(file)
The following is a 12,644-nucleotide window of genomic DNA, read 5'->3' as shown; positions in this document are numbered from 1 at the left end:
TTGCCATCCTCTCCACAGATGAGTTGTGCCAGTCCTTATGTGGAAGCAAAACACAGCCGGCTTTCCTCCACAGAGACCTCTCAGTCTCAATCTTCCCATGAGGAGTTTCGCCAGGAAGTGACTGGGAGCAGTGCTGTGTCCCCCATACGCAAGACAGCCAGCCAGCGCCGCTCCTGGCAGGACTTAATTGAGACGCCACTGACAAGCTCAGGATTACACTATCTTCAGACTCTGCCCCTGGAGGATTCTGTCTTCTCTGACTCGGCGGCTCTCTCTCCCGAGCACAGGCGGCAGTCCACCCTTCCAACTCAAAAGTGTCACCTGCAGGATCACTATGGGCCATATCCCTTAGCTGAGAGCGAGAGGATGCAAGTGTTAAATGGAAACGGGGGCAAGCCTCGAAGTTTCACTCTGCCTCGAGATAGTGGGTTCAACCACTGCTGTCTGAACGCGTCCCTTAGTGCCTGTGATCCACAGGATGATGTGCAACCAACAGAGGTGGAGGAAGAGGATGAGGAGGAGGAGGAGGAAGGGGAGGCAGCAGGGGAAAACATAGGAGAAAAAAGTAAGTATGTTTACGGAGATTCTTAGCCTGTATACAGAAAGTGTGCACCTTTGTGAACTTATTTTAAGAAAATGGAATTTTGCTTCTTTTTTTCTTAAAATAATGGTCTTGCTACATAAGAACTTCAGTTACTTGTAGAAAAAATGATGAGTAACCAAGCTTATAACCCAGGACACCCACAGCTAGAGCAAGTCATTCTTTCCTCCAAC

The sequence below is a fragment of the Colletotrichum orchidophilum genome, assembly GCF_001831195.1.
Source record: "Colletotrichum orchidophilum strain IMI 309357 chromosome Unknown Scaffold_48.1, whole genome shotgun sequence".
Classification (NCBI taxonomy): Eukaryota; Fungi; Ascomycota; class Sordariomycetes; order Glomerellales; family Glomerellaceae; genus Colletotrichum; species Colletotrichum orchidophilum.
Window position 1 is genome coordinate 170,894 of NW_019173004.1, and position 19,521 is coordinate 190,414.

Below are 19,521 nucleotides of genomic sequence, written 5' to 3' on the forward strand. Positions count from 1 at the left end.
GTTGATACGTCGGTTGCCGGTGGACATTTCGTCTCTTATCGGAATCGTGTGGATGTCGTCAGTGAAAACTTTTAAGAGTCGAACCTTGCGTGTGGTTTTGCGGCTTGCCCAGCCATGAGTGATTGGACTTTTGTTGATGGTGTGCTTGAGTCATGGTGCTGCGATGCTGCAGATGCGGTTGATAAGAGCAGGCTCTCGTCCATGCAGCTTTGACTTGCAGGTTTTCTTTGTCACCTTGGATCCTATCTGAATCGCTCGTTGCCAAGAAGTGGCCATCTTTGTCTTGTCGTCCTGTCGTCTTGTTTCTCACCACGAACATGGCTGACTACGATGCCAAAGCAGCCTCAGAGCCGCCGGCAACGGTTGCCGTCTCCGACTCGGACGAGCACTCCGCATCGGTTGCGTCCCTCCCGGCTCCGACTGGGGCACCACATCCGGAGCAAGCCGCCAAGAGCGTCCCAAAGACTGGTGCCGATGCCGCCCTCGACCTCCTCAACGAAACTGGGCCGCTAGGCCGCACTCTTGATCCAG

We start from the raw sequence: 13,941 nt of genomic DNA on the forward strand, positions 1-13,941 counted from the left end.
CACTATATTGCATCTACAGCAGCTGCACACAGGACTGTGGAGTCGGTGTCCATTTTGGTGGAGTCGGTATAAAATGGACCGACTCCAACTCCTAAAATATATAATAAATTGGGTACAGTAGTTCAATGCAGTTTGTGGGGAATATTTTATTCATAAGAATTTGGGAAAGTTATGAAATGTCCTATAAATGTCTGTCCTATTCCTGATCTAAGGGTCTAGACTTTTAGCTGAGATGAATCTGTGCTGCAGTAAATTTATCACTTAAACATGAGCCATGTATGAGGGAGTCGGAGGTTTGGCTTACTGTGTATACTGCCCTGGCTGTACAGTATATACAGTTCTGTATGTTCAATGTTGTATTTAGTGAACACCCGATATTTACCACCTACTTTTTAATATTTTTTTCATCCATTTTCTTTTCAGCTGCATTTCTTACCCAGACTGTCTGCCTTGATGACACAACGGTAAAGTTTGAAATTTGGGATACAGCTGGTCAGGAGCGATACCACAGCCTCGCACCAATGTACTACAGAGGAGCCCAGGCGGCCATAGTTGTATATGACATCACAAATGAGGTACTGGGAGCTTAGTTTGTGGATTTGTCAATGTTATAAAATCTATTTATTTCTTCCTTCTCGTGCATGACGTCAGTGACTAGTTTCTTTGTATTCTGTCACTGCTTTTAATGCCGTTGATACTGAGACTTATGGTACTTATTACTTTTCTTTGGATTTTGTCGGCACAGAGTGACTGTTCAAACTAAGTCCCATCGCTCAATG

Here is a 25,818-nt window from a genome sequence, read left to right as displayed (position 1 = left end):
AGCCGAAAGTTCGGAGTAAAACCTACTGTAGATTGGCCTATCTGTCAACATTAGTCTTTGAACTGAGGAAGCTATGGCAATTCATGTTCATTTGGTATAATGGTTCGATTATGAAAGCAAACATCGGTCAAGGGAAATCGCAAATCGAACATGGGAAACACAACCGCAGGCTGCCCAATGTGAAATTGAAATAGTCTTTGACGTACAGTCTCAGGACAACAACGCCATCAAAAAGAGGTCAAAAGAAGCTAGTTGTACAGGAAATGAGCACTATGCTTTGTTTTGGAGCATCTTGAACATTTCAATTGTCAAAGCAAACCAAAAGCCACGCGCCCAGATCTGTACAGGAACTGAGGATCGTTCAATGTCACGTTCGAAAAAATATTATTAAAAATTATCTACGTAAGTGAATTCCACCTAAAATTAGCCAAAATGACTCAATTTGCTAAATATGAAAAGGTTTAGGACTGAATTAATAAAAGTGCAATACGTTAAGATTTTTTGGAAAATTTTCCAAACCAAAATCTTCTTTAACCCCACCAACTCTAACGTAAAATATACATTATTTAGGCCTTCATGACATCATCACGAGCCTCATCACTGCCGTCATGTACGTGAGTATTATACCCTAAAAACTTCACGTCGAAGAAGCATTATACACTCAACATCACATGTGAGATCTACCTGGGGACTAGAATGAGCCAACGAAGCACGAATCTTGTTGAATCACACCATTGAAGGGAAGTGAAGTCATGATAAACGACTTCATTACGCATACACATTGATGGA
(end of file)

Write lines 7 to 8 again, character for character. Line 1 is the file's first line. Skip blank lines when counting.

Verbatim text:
Below are 19,521 nucleotides of genomic sequence, written 5' to 3' on the forward strand. Positions count from 1 at the left end.
GTTGATACGTCGGTTGCCGGTGGACATTTCGTCTCTTATCGGAATCGTGTGGATGTCGTCAGTGAAAACTTTTAAGAGTCGAACCTTGCGTGTGGTTTTGCGGCTTGCCCAGCCATGAGTGATTGGACTTTTGTTGATGGTGTGCTTGAGTCATGGTGCTGCGATGCTGCAGATGCGGTTGATAAGAGCAGGCTCTCGTCCATGCAGCTTTGACTTGCAGGTTTTCTTTGTCACCTTGGATCCTATCTGAATCGCTCGTTGCCAAGAAGTGGCCATCTTTGTCTTGTCGTCCTGTCGTCTTGTTTCTCACCACGAACATGGCTGACTACGATGCCAAAGCAGCCTCAGAGCCGCCGGCAACGGTTGCCGTCTCCGACTCGGACGAGCACTCCGCATCGGTTGCGTCCCTCCCGGCTCCGACTGGGGCACCACATCCGGAGCAAGCCGCCAAGAGCGTCCCAAAGACTGGTGCCGATGCCGCCCTCGACCTCCTCAACGAAACTGGGCCGCTAGGCCGCACTCTTGATCCAG